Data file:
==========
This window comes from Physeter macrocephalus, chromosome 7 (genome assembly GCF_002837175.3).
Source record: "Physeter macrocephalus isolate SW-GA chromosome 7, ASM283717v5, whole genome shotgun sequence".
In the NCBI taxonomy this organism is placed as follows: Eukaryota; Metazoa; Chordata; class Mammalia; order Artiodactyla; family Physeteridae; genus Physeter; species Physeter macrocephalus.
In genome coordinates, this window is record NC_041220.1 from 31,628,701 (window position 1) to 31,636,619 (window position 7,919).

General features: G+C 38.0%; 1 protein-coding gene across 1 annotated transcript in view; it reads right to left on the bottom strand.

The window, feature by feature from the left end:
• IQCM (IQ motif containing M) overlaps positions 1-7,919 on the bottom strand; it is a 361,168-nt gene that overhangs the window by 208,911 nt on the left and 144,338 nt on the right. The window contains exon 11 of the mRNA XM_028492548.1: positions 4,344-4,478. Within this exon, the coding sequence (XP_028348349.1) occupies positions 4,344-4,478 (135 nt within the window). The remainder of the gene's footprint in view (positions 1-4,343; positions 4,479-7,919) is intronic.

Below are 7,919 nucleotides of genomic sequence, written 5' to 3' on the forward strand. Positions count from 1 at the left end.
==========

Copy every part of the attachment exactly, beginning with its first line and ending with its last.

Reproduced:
This window comes from Physeter macrocephalus, chromosome 7 (genome assembly GCF_002837175.3).
Source record: "Physeter macrocephalus isolate SW-GA chromosome 7, ASM283717v5, whole genome shotgun sequence".
In the NCBI taxonomy this organism is placed as follows: Eukaryota; Metazoa; Chordata; class Mammalia; order Artiodactyla; family Physeteridae; genus Physeter; species Physeter macrocephalus.
In genome coordinates, this window is record NC_041220.1 from 31,628,701 (window position 1) to 31,636,619 (window position 7,919).

General features: G+C 38.0%; 1 protein-coding gene across 1 annotated transcript in view; it reads right to left on the bottom strand.

The window, feature by feature from the left end:
• IQCM (IQ motif containing M) overlaps positions 1-7,919 on the bottom strand; it is a 361,168-nt gene that overhangs the window by 208,911 nt on the left and 144,338 nt on the right. The window contains exon 11 of the mRNA XM_028492548.1: positions 4,344-4,478. Within this exon, the coding sequence (XP_028348349.1) occupies positions 4,344-4,478 (135 nt within the window). The remainder of the gene's footprint in view (positions 1-4,343; positions 4,479-7,919) is intronic.

Below are 7,919 nucleotides of genomic sequence, written 5' to 3' on the forward strand. Positions count from 1 at the left end.